I mentioned last week that I was going to post on the entire range of amazing Vietnamese herbs and vegetables available at Tai Nam but have not been able to get to it yet (it has been really hectic). For now, I just want to write a quick post on an amazing variety of Asian greens that deserves to be better known by the Chicago community.
Tai Nam lists it on the label as "Tan O". A Cantonese woman who was also shopping at Tai Nam the last time I was there and whom I started a conversation with called it Tung Ho. I learned later that this variety of greens is also widely enjoyed in Northern China and is called (in Mandarin) Tung Hao.
"Tan O" is Chrysanthemum coronarium, which we also know from our Chicago-Korean groceries and restaurants as ssukgat (also sookgat, ssukat etc). Most of us have eaten this without knowing it, either lightly-pickled and served as a panchan selection or on top of Korean one-dish soups. Because the herb becomes increasingly bitter through long contact with heat, it is usually added at the last moment, just before serving i.e. simply "wilted" almost as a kind of garnish. I was at San Chae Dolsot a few days ago and found a sprig of ssukgat floating on top of my codfish soup (Dae Goo Mae Uhn Tang). A quick visit to Arirang confirmed that beautiful bunches of this vegetable are also available from a Korean source/grocery in this season.
In the English literature on Korean cuisine, ssukgat is usually translated as "crown daisy". In the literature on Chinese cuisine, this edible variety of chrysanthemum is simply called "chrysanthemum greens" or "garland chrysanthemum". I have also seen tantalizing references (in seed company catalogues) to "chop suey greens". Could it be possible that this vegetable was once the chief type of greens used for this dish in the region of the country (wherever that might be) where the words "chop suey" first came into popularity?
The Japanese know this as shungiku (and sometimes also kikuna). I have done a search on this website using all the different possible names and spellings and came up with only two references-both to intriguing ways the Japanese use this herb in their cooking. The first is in a post on Tanto in San Francisco where the poster mentioned that shungiku is used here in combination with kinoko mushroom ([BROKEN LINK REMOVED]). The second reference is on a post about a restaurant in Tokyo (chowhound.com/boards/intl/messages/9244.html):
Shungiku & anpokaki no shiroae- a cold dish of persimmons and chrysanthemum with sesame and hot peppers. A wonderful combination of flavors!
I was told by a friend who is familiar with Japanese cooking, that the Japanese use it (as above) in aemono (cold salad) type dishes or simply "wilted" into "hot pot" (nabemono) type dishes (shabu-shabu etc). The Japanese sometimes use the tiny flowers as well which may also be found floating in sake as garnish.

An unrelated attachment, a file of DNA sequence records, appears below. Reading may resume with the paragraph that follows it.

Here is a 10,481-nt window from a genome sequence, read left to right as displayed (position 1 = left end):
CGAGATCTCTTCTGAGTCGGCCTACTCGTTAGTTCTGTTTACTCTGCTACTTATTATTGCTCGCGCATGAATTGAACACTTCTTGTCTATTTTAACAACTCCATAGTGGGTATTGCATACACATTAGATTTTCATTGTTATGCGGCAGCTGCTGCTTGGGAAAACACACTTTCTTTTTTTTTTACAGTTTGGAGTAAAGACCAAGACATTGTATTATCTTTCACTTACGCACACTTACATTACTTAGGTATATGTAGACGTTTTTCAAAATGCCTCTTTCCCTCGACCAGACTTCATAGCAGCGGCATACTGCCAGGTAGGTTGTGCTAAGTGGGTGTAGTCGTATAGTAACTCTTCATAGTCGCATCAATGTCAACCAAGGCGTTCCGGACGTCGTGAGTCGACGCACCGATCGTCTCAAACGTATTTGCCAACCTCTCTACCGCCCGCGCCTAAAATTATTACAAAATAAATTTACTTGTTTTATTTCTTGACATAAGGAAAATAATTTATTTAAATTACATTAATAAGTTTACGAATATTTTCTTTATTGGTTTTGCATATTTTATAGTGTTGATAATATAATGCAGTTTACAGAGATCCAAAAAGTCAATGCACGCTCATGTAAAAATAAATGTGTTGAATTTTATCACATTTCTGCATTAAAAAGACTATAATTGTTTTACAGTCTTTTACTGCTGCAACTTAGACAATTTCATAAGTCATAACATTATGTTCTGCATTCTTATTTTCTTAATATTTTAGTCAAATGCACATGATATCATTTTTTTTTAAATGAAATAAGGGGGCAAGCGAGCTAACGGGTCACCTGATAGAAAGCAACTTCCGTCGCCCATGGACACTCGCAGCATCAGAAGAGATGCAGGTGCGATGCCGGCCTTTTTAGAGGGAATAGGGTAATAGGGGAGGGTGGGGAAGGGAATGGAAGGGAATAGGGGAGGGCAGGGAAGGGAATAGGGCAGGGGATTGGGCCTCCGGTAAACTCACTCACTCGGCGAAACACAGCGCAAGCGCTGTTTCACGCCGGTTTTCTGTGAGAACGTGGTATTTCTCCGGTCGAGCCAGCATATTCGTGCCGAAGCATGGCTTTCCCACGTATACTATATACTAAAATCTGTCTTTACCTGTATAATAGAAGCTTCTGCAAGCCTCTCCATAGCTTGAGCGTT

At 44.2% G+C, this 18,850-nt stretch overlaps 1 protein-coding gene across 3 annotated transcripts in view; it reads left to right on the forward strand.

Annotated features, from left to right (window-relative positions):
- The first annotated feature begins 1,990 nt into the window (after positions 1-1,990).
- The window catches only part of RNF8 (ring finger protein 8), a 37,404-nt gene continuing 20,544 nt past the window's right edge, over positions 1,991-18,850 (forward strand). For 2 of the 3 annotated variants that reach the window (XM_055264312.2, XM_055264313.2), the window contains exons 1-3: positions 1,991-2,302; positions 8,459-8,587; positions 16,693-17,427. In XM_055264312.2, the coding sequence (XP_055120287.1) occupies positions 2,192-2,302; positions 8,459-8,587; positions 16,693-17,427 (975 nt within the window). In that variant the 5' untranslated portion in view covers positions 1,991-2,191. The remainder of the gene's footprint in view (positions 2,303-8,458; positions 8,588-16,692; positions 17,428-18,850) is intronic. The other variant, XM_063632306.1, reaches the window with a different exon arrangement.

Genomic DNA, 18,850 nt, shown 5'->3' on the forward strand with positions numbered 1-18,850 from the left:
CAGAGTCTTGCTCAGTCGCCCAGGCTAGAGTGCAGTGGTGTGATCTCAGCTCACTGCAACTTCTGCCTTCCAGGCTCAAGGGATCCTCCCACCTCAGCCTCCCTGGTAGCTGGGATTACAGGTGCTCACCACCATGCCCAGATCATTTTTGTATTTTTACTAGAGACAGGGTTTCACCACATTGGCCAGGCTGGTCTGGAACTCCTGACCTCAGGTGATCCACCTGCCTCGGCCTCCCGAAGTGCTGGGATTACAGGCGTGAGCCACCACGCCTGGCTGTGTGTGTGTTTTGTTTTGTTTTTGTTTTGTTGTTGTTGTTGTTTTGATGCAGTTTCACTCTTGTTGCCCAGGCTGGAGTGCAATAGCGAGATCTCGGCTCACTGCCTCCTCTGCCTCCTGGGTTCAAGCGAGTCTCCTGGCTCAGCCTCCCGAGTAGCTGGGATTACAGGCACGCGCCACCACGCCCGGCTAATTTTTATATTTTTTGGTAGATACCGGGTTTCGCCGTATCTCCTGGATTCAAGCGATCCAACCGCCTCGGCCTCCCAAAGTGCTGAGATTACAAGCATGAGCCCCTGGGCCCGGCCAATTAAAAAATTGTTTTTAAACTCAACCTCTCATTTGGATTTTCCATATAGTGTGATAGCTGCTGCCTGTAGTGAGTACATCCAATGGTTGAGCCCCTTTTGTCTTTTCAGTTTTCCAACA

From what I understand from chatting with various fellow-shoppers at Tai Nam, the greens (if still tender) are usually simply dressed (w/ a soy-sesame dressing for instance) and served raw (at least by the Vietnamese). The Cantonese would blanch the green quickly first or stir-fry with garlic or add to a hot pot. A large bunch of these greens at Tai Nam costed me about $2.
It is a very beautiful vegetable with deeply-lobed pale leaves which turn a dark green upon contact with hot water. It is a pungent, bitter green, with just a hint of astringency. I am munching on a sprig right now (2 days later) and do not find that same slightly tannic quality which has been replaced by a slightly "salty" tang on the finish.
It's a great vegetable to get to know and I suspect that we will hear more about it in the coming years.
Tai Nam Grocery
4925 N. Broadway
4017 W. Lawrence
And here's a list of the herbs available at Tai Nam 2 nights ago. I'll get to each of them one by one when I find the time:
*Dap Ca (spelled Dap Ca on the label but I also hear "Map Ca")
*Tia To (they tranlaste this as mint but Tia To actually refers to perilla)
*Ngo Om (Rice-paddy herb)
*Rau Ram (now much seen in French haute cuisine, Michel Bras grows this in Aubrac, Grant Achatz uses this herb for one of his desserts at Trio)
*Ngo Rai or Ngo Gai (often seen as garnish for pho; the saw-tooth herb)
*Hun Lui (this is still a mystery to me!)
*Rau Que (Southeast Asian Basil)
*Rau Mong Toi
*La Lop (Betel)
*Kaffir lime leaves
*Rau Ma (pennywort) (I adore an infusion of pennywort. Apparently, the Vietnamese also stir-fry this)
*Rau Long (sp?) "yam" leaf
*Dot Dau (peapod tips/shoots)
*Rau Muong (On choy/hong hsin tsai)
*watercress/shen choy/diff varieties of mustard greens
+ lemongrass, banana blossoms, shredded fresh green papaya, fresh water chestnuts, chive flowers, chive shoots, fresh bamboo shoot tips, etc
I also found packs of dok kea flowers (discussed on the board before) which the Vietnamese call "Bong Soi Dua"
(More on other non-produce discoveries at Tai Nam on another post)